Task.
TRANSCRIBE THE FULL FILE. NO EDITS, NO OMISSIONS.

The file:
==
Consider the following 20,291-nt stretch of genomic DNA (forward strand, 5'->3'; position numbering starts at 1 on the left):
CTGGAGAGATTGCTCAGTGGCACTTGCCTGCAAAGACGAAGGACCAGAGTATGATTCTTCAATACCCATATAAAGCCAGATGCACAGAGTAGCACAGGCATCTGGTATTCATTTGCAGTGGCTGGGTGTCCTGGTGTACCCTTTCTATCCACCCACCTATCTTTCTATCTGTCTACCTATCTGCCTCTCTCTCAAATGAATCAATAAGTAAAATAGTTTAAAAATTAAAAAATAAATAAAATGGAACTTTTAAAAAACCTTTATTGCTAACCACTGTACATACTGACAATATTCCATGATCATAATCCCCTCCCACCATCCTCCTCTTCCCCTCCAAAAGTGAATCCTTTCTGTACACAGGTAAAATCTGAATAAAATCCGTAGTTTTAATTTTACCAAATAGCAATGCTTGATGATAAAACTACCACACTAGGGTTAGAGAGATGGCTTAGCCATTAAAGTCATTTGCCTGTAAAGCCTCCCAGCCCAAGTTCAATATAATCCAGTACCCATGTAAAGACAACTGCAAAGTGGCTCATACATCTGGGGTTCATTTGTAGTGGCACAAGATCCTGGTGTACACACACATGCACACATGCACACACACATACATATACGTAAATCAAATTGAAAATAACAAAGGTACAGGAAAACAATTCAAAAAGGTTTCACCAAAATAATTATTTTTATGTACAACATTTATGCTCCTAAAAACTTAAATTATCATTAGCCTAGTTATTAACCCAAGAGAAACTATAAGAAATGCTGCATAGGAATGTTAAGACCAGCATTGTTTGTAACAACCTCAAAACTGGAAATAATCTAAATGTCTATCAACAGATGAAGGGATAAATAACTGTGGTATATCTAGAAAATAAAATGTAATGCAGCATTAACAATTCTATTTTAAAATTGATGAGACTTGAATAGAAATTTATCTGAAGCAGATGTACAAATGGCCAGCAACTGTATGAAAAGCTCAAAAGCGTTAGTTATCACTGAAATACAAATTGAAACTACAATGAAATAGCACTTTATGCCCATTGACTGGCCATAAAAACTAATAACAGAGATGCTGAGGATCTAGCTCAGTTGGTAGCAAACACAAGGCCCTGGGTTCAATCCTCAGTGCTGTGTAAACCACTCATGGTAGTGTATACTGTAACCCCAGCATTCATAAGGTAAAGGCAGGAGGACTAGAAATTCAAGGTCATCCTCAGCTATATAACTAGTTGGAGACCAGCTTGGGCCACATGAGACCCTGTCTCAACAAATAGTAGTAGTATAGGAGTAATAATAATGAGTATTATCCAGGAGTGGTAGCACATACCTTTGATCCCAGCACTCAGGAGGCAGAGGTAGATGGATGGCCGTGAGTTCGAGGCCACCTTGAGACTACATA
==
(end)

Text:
Consider the following 20,291-nt stretch of genomic DNA (forward strand, 5'->3'; position numbering starts at 1 on the left):
CTGGAGAGATTGCTCAGTGGCACTTGCCTGCAAAGACGAAGGACCAGAGTATGATTCTTCAATACCCATATAAAGCCAGATGCACAGAGTAGCACAGGCATCTGGTATTCATTTGCAGTGGCTGGGTGTCCTGGTGTACCCTTTCTATCCACCCACCTATCTTTCTATCTGTCTACCTATCTGCCTCTCTCTCAAATGAATCAATAAGTAAAATAGTTTAAAAATTAAAAAATAAATAAAATGGAACTTTTAAAAAACCTTTATTGCTAACCACTGTACATACTGACAATATTCCATGATCATAATCCCCTCCCACCATCCTCCTCTTCCCCTCCAAAAGTGAATCCTTTCTGTACACAGGTAAAATCTGAATAAAATCCGTAGTTTTAATTTTACCAAATAGCAATGCTTGATGATAAAACTACCACACTAGGGTTAGAGAGATGGCTTAGCCATTAAAGTCATTTGCCTGTAAAGCCTCCCAGCCCAAGTTCAATATAATCCAGTACCCATGTAAAGACAACTGCAAAGTGGCTCATACATCTGGGGTTCATTTGTAGTGGCACAAGATCCTGGTGTACACACACATGCACACATGCACACACACATACATATACGTAAATCAAATTGAAAATAACAAAGGTACAGGAAAACAATTCAAAAAGGTTTCACCAAAATAATTATTTTTATGTACAACATTTATGCTCCTAAAAACTTAAATTATCATTAGCCTAGTTATTAACCCAAGAGAAACTATAAGAAATGCTGCATAGGAATGTTAAGACCAGCATTGTTTGTAACAACCTCAAAACTGGAAATAATCTAAATGTCTATCAACAGATGAAGGGATAAATAACTGTGGTATATCTAGAAAATAAAATGTAATGCAGCATTAACAATTCTATTTTAAAATTGATGAGACTTGAATAGAAATTTATCTGAAGCAGATGTACAAATGGCCAGCAACTGTATGAAAAGCTCAAAAGCGTTAGTTATCACTGAAATACAAATTGAAACTACAATGAAATAGCACTTTATGCCCATTGACTGGCCATAAAAACTAATAACAGAGATGCTGAGGATCTAGCTCAGTTGGTAGCAAACACAAGGCCCTGGGTTCAATCCTCAGTGCTGTGTAAACCACTCATGGTAGTGTATACTGTAACCCCAGCATTCATAAGGTAAAGGCAGGAGGACTAGAAATTCAAGGTCATCCTCAGCTATATAACTAGTTGGAGACCAGCTTGGGCCACATGAGACCCTGTCTCAACAAATAGTAGTAGTATAGGAGTAATAATAATGAGTATTATCCAGGAGTGGTAGCACATACCTTTGATCCCAGCACTCAGGAGGCAGAGGTAGATGGATGGCCGTGAGTTCGAGGCCACCTTGAGACTACATA